Meyn points to the adoption of LEED requirements for developers by local governments as a catalyst for environmentally friendly construction. “Some municipalities require specific LEED criteria for certain project sizes, while others offer incentives to developers who achieve higher yields on their projects,” he says.

Real estate isn’t the only type of development affected by changing design and engineering trends. Several towns on Long Island are also going “green” by updating critical infrastructure, including wastewater management, public space design, and civil engineering projects.

“Municipalities are looking at their downtown districts for revitalization,” Cameron says, “including new sewer projects and new zoning considerations for reinvestment and growth.”

The communities of Holbrook, Central Islip, Brentwood, Ronkonkoma, Wyandanch, St. James and Sag Harbor are just some of the places undergoing revitalization, according to Cameron.

Many South Shore municipalities are recognizing the need to promote more sustainable development. “Most South Shore communities experience ‘sunny day flooding’ during high tide on new and full moon days, so there is more acknowledgement of rising sea levels and the need to mitigate those issues through road raising or strategic managed retreat.”

Climate change has brought about an increase in severe weather in recent years, and the vulnerability of many developed areas of Long Island to storm damage has gained the attention of engineers.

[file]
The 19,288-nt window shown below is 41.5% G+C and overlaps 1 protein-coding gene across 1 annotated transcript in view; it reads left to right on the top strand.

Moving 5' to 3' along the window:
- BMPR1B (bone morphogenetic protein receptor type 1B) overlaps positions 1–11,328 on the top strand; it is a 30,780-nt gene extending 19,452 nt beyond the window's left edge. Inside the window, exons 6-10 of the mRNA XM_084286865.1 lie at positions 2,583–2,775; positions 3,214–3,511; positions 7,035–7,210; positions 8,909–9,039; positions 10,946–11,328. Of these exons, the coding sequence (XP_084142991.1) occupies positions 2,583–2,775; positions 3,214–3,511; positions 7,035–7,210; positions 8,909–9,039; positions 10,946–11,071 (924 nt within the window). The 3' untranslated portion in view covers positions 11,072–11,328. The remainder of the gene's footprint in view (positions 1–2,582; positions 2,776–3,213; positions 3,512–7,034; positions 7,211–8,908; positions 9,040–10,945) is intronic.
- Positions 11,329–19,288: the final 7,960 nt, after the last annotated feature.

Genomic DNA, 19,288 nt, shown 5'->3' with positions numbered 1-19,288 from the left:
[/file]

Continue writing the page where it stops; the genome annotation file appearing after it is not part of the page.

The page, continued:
KEVIN PAUL: ‘We have to be fully prepared for the unexpected in terms of climate and weather events that may have been unprecedented even just 10 years ago.’

“We have to be fully prepared for the unexpected in terms of climate and weather events that may have been unprecedented even just 10 years ago, such as 60-degree days in winter and areas flooding that had never flooded before,” says Paul. “We are operating with very much the same infrastructure as we have for decades, but the climate conditions have changed so rapidly and so unexpectedly that it can be a challenge to ensure our designs adequately address these changes.”

While many of these trends are technically viable solutions to the problems they address, they remain difficult to implement on Long Island for various reasons. “The diversity of our population, our aging infrastructure, our high cost of living, our balkanized form of government, a strong resistance to change, and our fragile and treasured natural environment make for very challenging business,” Cameron says of the obstacles engineers face. Examples he points to include outdated zoning laws and building codes, and infrastructure problems, such as the limits of our existing electrical grid.

Public resistance to change is something that Meyn believes can be helped through better communication. “Change is inherently difficult, and many residents choose to live here because they value the current state of affairs and resist changes,” he says. “However, there may be occasions where better solutions or outcomes exist, that the public is unaware of or has not considered. As a result, the most important task is to educate the public about these potential improvements.”